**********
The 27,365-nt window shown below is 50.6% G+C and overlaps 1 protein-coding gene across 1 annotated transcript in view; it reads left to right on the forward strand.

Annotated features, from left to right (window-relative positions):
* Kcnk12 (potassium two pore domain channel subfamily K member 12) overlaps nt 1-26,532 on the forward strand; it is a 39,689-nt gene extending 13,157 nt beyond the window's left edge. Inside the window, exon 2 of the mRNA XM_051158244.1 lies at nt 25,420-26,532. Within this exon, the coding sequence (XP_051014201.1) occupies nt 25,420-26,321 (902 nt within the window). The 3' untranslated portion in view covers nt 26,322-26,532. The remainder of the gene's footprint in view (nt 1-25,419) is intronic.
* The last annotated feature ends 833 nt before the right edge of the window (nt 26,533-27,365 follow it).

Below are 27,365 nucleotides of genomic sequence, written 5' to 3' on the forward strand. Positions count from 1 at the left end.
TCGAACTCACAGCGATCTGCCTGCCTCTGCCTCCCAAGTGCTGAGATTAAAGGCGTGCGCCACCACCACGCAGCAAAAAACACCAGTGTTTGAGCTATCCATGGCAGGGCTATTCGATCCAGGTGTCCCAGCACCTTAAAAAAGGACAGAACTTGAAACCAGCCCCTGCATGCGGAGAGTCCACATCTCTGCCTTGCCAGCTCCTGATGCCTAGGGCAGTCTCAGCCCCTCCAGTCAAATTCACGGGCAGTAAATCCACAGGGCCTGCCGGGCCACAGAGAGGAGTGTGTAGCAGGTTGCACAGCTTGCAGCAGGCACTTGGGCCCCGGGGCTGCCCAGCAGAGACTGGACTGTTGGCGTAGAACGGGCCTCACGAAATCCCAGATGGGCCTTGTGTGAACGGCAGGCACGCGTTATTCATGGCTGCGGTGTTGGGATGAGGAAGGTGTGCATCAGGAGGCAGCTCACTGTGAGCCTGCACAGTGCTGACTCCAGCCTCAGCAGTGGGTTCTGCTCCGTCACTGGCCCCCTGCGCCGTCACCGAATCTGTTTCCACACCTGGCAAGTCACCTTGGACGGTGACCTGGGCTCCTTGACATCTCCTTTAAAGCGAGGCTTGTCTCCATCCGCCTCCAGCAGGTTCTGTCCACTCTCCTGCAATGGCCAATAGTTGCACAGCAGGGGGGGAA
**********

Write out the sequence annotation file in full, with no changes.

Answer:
The 27,365-nt window shown below is 50.6% G+C and overlaps 1 protein-coding gene across 1 annotated transcript in view; it reads left to right on the forward strand.

Annotated features, from left to right (window-relative positions):
* Kcnk12 (potassium two pore domain channel subfamily K member 12) overlaps nt 1-26,532 on the forward strand; it is a 39,689-nt gene extending 13,157 nt beyond the window's left edge. Inside the window, exon 2 of the mRNA XM_051158244.1 lies at nt 25,420-26,532. Within this exon, the coding sequence (XP_051014201.1) occupies nt 25,420-26,321 (902 nt within the window). The 3' untranslated portion in view covers nt 26,322-26,532. The remainder of the gene's footprint in view (nt 1-25,419) is intronic.
* The last annotated feature ends 833 nt before the right edge of the window (nt 26,533-27,365 follow it).

Below are 27,365 nucleotides of genomic sequence, written 5' to 3' on the forward strand. Positions count from 1 at the left end.
TCGAACTCACAGCGATCTGCCTGCCTCTGCCTCCCAAGTGCTGAGATTAAAGGCGTGCGCCACCACCACGCAGCAAAAAACACCAGTGTTTGAGCTATCCATGGCAGGGCTATTCGATCCAGGTGTCCCAGCACCTTAAAAAAGGACAGAACTTGAAACCAGCCCCTGCATGCGGAGAGTCCACATCTCTGCCTTGCCAGCTCCTGATGCCTAGGGCAGTCTCAGCCCCTCCAGTCAAATTCACGGGCAGTAAATCCACAGGGCCTGCCGGGCCACAGAGAGGAGTGTGTAGCAGGTTGCACAGCTTGCAGCAGGCACTTGGGCCCCGGGGCTGCCCAGCAGAGACTGGACTGTTGGCGTAGAACGGGCCTCACGAAATCCCAGATGGGCCTTGTGTGAACGGCAGGCACGCGTTATTCATGGCTGCGGTGTTGGGATGAGGAAGGTGTGCATCAGGAGGCAGCTCACTGTGAGCCTGCACAGTGCTGACTCCAGCCTCAGCAGTGGGTTCTGCTCCGTCACTGGCCCCCTGCGCCGTCACCGAATCTGTTTCCACACCTGGCAAGTCACCTTGGACGGTGACCTGGGCTCCTTGACATCTCCTTTAAAGCGAGGCTTGTCTCCATCCGCCTCCAGCAGGTTCTGTCCACTCTCCTGCAATGGCCAATAGTTGCACAGCAGGGGGGGAA